Theory alone guaranteed nothing, unless politicians and their staffers listened. Rostow’s connections boosted his advancement. From his Yale undergraduate days he knew Richard Bissell (the Bay of Pigs and other CIA achievements still before him) as well as the man who brought him to MIT, his old friend Max Millikan. Like Rostow, Millikan had been involved as an economist in the European reconstruction effort of the late 1940s–in his case as assistant to the Marshall Plan administrator Paul Hoffman. Between joining MIT and setting up the Center for International Studies, Millikan also served briefly as assistant director of the CIA under Walter Bedell Smith. All these connections proved vital. The center grew out of Project Troy, an early State Department commission to research radio jamming and psychological warfare against the Soviet Union. When State’s money dried up, Millikan turned to his old employers, the CIA, and to the Ford Foundation (by now run by his former boss Hoffman). Harvard stood aloof; led by sociologist Talcott Parsons, its social scientists were engrossed in the loftier goal of creating an entirely new theory that would unite all the social sciences. MIT was happy to do the nitty-gritty problem-solving for the government, and it got the loot. In 1953 Ford assured the center’s future with an enormous $1.8 million grant. For MIT it was a bargain: it put in almost no money and got terrific input into the shaping of foreign policy.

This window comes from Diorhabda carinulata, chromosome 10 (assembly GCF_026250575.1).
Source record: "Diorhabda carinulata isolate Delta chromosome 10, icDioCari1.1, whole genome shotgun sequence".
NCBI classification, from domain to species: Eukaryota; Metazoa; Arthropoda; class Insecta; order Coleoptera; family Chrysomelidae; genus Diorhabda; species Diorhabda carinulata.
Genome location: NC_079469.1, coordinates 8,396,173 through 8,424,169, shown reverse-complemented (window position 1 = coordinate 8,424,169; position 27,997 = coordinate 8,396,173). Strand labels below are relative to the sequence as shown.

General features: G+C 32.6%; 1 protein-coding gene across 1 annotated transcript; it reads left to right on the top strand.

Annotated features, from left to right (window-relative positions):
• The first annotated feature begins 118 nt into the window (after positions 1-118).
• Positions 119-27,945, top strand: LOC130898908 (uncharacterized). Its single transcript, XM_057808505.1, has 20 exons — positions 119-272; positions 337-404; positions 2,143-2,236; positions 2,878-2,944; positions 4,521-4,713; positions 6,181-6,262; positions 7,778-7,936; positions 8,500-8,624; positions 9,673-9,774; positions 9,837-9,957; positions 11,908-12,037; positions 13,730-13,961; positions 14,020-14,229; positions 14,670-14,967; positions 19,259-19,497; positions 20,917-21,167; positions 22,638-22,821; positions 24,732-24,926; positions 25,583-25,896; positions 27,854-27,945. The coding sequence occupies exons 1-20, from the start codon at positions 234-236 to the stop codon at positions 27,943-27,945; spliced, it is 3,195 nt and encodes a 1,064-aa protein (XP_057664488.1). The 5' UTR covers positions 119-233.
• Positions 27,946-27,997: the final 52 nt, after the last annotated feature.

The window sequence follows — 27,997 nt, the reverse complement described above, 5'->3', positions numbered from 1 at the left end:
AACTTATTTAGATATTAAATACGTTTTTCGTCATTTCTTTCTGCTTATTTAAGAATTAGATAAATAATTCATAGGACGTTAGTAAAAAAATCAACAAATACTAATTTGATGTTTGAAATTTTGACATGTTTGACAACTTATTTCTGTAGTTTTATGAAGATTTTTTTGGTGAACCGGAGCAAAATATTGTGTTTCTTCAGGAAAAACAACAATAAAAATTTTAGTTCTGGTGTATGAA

Millikan had wanted Rostow at the center because they basically agreed on what America needed. In the early 1950s the cold war suddenly became a global competition for influence in the decolonizing world, and many felt that Washington needed to compete much more aggressively. In 1954, a week after the battle of Dien Bien Phu, Rostow and Millikan took part in a conference to generate a “world economic plan” that would ensure the triumph of freedom. The two men wrote the resulting report, forwarded to Eisenhower, emphasizing development aid as the key to securing American foreign policy goals: it had worked in Europe, and now America needed to spend in the Third World. This got nowhere with Ike: he was too much of a fiscal conservative, and his inner circle disliked Rostow’s boosterish tone. But others were listening, especially a young senator from Massachusetts. Rostow wrote some speeches for Kennedy, then joined his Administration, whose Alliance for Progress, the centerpiece of what Kennedy proudly proclaimed to be the Decade of Development, marked the modernizers’ moment. In Washington, as assistant to McGeorge Bundy–Kennedy’s national security adviser–Rostow was given special responsibility for Southeast Asia. Vietnam was his bailiwick, a chance to show what modernization theory could do to win the cold war. After Kennedy’s death, Rostow replaced Bundy as Johnson’s national security adviser–”my goddamn intellectual,” the Texan growled. Rostow’s hour had come. No wonder Professor Pool was gung-ho.